“This is the most ridiculous thing I have ever heard. Clearly, this signifies stable coronary disease and a trial of optimal medical therapy is indicated before thinking about putting in stents.” one non-interventinoal cardiologist citing the ORBITA trial results while shaking his head. An interventionalist

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WORLD 3-2 – It looks like the cumulative lifetime effect of punching bricks has finally caught up to our favorite plumber: In an attempt to find 1-Up mushrooms and bank some extra lives, Super Mario has shattered all 27 bones in his left hand.

“It’s not good, it feels like a bag of worms, a term that’s okay when you’re referring to varicoceles in a scrotum, but not a person’s hand,” said World 3-2 hand surgeon, Dr. Toad.  “Seriously.  He effed it up.  Like big time.  Not even an Invincibility Star can fix that.” 

Super Mario was found under a pile of bricks, screaming at the top of his lungs.  Game characters called for help. 

“Initially we thought it was his head and that we were going to need a neurosurgeon,” explained one of the nearby Koopa Troopas.  “Thankfully it was his hand.  Sure, his hand is a mess – I heard 27 bones broken? – but at least Mario’s brains aren’t splattered over Mushroom Kingdom.”

The Koopa Troopa alludes to a very common misconception among those in Mushroom Kingdom and videogamers alike: that Mario breaks the bricks with his head.

“Of course he’s not breaking bricks with his head, even if he did that once he’d have some sort of intraparenchymal bleed, a broken skull, and some cervical cord damage, and that would be the best-case scenario,” explained World 3-2 neurosurgeon Dr. Goomba.  “Just the thought of it sends shivers up my spine.”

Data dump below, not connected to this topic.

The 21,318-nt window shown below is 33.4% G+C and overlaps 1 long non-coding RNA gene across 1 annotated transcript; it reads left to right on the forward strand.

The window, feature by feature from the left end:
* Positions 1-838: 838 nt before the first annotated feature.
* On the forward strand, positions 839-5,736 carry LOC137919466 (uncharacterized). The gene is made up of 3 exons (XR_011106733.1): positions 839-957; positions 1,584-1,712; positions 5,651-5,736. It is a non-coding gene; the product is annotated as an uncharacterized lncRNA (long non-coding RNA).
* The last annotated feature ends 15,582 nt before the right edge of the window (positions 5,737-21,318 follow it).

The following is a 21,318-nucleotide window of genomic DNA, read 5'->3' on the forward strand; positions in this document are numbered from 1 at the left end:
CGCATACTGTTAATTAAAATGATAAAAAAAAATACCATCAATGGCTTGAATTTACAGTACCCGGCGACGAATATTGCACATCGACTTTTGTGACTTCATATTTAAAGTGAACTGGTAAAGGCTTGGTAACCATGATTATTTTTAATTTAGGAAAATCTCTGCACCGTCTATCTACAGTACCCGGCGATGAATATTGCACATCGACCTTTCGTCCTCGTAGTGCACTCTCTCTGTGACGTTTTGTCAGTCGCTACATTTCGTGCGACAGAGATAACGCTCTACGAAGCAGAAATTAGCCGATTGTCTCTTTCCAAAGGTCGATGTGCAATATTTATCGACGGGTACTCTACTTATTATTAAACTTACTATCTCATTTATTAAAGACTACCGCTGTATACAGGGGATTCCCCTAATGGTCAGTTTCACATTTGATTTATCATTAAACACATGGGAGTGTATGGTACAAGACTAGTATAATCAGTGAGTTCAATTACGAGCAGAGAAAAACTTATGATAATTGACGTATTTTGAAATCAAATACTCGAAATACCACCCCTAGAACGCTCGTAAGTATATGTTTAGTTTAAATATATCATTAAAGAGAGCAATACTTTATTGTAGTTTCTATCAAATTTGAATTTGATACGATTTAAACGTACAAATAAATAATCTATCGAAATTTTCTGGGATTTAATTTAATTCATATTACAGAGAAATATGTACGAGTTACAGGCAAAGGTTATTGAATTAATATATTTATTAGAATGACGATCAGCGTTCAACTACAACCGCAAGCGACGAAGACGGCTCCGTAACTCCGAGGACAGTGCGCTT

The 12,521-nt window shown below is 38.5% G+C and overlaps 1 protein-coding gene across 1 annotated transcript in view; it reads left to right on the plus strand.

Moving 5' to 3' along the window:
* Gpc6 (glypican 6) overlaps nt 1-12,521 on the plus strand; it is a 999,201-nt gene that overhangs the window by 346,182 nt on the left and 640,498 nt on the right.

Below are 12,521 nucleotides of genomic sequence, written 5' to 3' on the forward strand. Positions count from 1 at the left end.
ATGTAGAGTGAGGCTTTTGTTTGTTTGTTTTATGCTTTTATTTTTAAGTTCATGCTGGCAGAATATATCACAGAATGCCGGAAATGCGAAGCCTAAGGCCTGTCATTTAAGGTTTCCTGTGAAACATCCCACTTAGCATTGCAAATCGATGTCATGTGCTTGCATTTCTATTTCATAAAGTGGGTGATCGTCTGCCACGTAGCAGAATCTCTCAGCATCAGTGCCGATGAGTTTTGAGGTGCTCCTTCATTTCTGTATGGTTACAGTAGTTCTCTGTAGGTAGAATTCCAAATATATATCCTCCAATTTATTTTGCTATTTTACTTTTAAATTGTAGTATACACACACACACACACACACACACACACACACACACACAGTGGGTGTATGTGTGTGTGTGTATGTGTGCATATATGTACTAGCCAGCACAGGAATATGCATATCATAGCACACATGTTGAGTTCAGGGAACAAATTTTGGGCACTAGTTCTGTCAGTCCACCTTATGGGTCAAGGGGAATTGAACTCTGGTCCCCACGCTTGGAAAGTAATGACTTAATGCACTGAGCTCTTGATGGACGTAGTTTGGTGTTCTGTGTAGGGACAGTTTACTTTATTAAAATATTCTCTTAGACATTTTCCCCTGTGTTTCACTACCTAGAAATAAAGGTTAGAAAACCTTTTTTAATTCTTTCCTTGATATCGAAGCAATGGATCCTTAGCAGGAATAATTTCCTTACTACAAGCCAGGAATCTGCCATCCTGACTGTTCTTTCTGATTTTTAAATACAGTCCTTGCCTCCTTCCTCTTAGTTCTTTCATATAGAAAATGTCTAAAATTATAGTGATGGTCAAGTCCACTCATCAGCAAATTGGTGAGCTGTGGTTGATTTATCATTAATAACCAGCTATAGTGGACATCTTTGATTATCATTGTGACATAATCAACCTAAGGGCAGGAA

Though Super Mario wears white gloves, they’re not protective in any capacity.  They’re just plain, white latex gloves.  He wears them in case he needs to pause his quest to emergently unclog a toilet.  

Unfortunately for fans of the Super Mario francise, our beloved Mario will be out on FMLA for the indefinite future.

 

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POUGHKEEPSIE, NY – A groundbreaking new study conducted by CHOP (Children’s Hospital of Poughkeepsie) found that teenage males preferred access to the popular video game “Fortnite” over opioid analgesics for the management of acute pain. The randomized controlled trial compared two
populations of teenage boys with moderate to severe pain relating to acute appendicitis. The treatment group received at least 15 minutes of access to the online game, while the control population received standard pain management with opioids and supportive care.